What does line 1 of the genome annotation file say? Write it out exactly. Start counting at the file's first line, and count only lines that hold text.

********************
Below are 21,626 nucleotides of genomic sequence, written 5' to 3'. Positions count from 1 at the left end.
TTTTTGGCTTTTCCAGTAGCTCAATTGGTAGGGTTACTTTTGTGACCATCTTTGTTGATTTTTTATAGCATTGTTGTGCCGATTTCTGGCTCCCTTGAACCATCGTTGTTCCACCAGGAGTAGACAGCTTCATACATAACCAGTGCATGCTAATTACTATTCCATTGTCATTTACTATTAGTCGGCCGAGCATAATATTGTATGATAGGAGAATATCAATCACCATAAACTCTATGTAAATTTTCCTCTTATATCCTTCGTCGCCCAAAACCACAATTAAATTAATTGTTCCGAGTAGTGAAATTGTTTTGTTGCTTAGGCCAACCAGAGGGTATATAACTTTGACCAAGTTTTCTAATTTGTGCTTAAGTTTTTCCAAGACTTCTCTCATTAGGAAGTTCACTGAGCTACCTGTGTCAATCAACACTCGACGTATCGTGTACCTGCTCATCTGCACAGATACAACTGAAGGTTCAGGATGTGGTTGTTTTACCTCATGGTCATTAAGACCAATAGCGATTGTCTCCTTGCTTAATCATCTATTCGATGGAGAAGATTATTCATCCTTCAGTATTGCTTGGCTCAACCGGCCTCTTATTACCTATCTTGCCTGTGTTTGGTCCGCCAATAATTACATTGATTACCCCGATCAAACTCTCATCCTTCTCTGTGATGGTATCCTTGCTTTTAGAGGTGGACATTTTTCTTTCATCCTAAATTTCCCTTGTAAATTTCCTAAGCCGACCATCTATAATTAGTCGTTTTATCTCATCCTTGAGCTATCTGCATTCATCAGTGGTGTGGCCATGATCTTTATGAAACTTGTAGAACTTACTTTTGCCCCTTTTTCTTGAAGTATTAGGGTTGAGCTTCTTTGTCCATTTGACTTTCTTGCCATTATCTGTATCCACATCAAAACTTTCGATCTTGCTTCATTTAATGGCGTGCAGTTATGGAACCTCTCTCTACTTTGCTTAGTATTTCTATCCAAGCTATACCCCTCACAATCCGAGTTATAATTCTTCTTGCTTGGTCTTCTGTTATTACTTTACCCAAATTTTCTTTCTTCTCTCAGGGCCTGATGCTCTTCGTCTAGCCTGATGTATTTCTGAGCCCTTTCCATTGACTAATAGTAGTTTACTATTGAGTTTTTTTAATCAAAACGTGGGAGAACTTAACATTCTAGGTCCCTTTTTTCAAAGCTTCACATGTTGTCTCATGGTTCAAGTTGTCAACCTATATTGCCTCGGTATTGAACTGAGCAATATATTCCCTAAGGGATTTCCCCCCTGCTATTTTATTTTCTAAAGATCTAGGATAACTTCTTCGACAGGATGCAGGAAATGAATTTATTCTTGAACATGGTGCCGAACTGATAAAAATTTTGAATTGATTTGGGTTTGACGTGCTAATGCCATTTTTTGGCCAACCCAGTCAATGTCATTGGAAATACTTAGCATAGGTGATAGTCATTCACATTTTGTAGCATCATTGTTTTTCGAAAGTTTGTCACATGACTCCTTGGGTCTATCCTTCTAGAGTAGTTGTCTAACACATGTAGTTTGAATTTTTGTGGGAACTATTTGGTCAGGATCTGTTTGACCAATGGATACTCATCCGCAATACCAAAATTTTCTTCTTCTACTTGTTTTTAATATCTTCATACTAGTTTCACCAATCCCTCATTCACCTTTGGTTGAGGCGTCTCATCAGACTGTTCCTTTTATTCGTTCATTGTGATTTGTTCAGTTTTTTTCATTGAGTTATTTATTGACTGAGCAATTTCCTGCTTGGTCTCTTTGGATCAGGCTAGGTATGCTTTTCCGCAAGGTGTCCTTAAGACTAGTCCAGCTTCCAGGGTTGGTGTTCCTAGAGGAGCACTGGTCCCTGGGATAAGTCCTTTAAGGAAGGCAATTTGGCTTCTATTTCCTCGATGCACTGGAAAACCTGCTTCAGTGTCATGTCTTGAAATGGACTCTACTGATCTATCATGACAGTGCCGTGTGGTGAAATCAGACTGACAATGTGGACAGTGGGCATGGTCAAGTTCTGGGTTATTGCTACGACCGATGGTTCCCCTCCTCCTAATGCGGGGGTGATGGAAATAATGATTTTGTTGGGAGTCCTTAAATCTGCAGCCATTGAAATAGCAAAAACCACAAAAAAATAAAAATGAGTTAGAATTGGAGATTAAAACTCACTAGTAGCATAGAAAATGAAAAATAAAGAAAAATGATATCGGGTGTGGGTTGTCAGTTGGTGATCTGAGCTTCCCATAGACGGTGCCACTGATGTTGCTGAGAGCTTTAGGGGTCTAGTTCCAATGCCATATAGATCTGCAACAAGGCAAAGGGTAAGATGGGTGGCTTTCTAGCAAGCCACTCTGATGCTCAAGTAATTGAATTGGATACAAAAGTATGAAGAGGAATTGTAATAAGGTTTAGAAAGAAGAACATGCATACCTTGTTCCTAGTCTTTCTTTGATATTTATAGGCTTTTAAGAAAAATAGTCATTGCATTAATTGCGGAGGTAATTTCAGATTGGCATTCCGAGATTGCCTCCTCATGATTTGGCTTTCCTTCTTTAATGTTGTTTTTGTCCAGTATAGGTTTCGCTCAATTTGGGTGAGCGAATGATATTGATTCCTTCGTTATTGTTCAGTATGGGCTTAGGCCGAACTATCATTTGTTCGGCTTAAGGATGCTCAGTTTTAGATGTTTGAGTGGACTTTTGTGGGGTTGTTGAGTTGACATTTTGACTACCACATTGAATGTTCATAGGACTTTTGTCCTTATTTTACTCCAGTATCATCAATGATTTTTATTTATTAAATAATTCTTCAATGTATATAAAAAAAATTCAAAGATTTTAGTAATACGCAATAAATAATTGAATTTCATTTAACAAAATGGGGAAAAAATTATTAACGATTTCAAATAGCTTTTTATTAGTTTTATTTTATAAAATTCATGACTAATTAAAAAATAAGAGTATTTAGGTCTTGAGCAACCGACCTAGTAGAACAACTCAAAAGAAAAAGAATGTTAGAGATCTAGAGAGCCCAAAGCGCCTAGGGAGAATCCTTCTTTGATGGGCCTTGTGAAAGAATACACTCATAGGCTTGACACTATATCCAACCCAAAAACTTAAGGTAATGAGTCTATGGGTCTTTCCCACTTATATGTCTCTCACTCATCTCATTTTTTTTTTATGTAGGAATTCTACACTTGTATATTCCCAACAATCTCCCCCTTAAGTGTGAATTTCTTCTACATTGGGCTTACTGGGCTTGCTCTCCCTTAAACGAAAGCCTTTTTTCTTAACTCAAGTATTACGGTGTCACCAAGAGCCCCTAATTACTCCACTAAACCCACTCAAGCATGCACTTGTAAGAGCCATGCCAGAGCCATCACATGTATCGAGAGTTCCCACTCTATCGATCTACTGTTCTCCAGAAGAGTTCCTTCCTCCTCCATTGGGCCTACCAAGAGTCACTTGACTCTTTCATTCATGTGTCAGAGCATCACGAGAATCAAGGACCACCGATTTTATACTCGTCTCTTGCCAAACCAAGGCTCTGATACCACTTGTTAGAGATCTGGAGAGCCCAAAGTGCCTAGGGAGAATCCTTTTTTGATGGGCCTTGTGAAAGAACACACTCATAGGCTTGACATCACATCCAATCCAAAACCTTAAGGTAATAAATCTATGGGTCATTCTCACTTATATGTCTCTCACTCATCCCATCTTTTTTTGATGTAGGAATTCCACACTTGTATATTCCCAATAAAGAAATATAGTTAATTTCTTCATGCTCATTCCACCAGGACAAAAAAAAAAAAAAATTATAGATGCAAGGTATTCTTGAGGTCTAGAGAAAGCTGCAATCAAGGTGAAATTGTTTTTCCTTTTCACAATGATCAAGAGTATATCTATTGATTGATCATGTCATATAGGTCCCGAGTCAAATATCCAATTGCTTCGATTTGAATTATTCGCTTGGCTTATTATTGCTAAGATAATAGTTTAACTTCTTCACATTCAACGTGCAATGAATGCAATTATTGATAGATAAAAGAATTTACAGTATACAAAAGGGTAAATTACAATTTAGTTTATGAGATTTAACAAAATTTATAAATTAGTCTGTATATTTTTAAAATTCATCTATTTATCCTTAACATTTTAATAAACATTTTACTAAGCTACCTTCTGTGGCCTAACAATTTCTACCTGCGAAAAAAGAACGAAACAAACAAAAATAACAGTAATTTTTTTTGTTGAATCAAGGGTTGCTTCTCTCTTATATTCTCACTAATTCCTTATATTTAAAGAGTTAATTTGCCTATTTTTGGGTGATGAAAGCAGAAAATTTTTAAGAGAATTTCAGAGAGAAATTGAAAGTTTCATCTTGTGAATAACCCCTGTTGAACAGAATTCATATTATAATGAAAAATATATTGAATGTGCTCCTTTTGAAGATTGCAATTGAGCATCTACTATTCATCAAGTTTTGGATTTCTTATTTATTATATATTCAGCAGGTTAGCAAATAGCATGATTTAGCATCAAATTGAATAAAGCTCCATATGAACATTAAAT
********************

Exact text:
Below are 21,626 nucleotides of genomic sequence, written 5' to 3'. Positions count from 1 at the left end.